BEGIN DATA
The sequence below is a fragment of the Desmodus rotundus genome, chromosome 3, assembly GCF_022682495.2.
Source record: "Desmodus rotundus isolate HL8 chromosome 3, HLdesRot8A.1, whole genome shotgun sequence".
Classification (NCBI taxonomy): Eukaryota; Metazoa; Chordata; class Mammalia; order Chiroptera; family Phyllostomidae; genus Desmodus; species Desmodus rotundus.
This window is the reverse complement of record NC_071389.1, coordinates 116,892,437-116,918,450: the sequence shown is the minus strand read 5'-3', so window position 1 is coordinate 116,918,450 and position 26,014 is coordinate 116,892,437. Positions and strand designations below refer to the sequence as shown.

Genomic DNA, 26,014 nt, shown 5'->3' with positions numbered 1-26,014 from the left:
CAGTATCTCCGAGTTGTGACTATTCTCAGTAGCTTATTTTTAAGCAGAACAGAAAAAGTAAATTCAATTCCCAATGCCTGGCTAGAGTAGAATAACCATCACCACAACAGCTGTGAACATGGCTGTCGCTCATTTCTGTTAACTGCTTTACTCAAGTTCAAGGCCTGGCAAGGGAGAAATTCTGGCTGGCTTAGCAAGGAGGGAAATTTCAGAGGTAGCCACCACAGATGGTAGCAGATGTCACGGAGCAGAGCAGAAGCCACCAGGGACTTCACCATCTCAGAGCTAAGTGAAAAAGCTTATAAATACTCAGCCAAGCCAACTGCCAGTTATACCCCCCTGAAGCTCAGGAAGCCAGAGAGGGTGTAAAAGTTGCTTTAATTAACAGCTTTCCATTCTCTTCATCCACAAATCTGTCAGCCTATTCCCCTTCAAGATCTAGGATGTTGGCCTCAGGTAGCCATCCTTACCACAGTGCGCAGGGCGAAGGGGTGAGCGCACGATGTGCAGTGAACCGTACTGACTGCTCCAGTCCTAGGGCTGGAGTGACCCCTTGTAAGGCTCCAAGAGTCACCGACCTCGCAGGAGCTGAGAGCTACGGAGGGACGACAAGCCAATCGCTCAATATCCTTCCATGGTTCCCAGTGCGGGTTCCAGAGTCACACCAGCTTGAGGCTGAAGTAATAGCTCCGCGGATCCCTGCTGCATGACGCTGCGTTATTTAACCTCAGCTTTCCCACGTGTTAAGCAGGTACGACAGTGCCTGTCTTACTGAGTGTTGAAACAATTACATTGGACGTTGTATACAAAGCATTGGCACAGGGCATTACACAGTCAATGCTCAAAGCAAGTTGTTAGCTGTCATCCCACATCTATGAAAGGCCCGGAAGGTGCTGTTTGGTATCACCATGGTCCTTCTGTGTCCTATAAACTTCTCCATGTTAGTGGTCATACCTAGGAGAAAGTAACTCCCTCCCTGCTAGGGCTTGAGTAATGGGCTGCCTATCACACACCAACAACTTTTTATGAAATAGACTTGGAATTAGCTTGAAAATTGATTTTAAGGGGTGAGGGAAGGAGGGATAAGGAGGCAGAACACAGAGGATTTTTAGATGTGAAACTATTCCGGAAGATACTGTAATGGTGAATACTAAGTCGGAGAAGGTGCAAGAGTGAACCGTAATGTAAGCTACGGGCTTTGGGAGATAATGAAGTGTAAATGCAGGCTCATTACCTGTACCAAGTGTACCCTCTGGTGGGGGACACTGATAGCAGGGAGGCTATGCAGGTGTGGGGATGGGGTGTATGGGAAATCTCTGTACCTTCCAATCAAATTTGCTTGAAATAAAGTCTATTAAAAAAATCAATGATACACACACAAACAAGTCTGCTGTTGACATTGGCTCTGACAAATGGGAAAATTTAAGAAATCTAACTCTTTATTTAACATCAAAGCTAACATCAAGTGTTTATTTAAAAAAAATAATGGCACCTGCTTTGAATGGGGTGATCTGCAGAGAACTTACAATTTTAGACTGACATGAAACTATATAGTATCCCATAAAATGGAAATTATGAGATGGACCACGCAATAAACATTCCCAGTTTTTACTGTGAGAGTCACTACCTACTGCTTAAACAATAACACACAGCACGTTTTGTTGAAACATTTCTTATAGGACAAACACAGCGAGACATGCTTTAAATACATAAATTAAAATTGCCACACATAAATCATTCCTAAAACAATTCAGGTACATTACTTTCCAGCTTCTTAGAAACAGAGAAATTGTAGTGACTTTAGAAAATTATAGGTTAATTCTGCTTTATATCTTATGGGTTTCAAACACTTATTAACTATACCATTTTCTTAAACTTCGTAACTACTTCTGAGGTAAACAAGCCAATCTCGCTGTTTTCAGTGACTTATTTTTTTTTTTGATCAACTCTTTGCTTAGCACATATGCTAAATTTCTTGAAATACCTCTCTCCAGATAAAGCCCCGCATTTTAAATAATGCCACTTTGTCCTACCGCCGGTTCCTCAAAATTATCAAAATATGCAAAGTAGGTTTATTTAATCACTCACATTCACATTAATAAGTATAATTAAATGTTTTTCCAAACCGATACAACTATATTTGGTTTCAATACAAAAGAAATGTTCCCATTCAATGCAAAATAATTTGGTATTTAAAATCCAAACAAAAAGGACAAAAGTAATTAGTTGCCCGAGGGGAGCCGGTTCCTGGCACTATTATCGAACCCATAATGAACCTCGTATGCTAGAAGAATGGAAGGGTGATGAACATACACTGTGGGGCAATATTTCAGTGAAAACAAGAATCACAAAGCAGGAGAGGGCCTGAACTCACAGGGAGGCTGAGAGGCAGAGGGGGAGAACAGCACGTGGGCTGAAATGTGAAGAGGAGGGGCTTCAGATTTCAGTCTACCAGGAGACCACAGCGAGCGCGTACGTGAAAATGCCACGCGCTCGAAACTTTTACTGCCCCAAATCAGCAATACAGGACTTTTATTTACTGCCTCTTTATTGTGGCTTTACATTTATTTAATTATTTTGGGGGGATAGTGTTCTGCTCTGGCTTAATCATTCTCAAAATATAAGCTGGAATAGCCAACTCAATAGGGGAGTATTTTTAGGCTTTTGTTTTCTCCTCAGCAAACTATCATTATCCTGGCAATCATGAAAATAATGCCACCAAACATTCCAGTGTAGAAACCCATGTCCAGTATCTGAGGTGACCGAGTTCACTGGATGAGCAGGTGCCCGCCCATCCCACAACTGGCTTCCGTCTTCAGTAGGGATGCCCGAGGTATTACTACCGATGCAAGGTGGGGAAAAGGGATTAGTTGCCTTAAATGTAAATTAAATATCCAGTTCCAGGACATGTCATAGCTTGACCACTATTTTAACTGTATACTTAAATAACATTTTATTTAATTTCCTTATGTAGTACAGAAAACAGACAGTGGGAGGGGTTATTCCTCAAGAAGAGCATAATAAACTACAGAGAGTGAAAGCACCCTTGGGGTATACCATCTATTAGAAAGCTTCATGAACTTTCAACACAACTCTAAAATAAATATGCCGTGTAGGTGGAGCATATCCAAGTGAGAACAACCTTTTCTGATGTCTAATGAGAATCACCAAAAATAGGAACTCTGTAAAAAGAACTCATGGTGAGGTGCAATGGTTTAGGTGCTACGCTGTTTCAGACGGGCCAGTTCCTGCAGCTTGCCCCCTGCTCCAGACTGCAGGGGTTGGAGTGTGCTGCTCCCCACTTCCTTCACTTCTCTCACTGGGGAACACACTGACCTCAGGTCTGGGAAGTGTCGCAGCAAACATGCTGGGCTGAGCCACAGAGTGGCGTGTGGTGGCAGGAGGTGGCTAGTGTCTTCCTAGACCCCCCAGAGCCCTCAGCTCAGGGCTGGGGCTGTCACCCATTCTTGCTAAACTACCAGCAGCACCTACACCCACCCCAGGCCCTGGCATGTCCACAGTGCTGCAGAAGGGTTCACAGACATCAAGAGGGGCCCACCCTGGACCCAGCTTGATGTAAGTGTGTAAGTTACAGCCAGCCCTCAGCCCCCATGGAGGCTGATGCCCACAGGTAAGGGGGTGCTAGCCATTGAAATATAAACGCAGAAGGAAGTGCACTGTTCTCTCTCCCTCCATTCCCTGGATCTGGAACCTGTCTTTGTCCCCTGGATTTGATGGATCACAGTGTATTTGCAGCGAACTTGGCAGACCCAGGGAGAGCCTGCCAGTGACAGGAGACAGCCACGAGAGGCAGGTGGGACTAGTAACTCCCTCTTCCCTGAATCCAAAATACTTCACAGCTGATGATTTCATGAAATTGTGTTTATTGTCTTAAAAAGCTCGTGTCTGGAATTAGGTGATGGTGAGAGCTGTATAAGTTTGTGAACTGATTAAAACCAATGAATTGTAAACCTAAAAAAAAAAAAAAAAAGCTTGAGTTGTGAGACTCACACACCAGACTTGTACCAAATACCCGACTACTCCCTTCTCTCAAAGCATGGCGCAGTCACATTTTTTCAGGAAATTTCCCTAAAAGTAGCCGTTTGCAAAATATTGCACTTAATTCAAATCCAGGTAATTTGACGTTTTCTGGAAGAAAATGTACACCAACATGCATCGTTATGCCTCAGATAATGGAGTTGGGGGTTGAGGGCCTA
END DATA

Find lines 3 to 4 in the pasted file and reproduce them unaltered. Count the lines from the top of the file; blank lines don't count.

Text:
Classification (NCBI taxonomy): Eukaryota; Metazoa; Chordata; class Mammalia; order Chiroptera; family Phyllostomidae; genus Desmodus; species Desmodus rotundus.
This window is the reverse complement of record NC_071389.1, coordinates 116,892,437-116,918,450: the sequence shown is the minus strand read 5'-3', so window position 1 is coordinate 116,918,450 and position 26,014 is coordinate 116,892,437. Positions and strand designations below refer to the sequence as shown.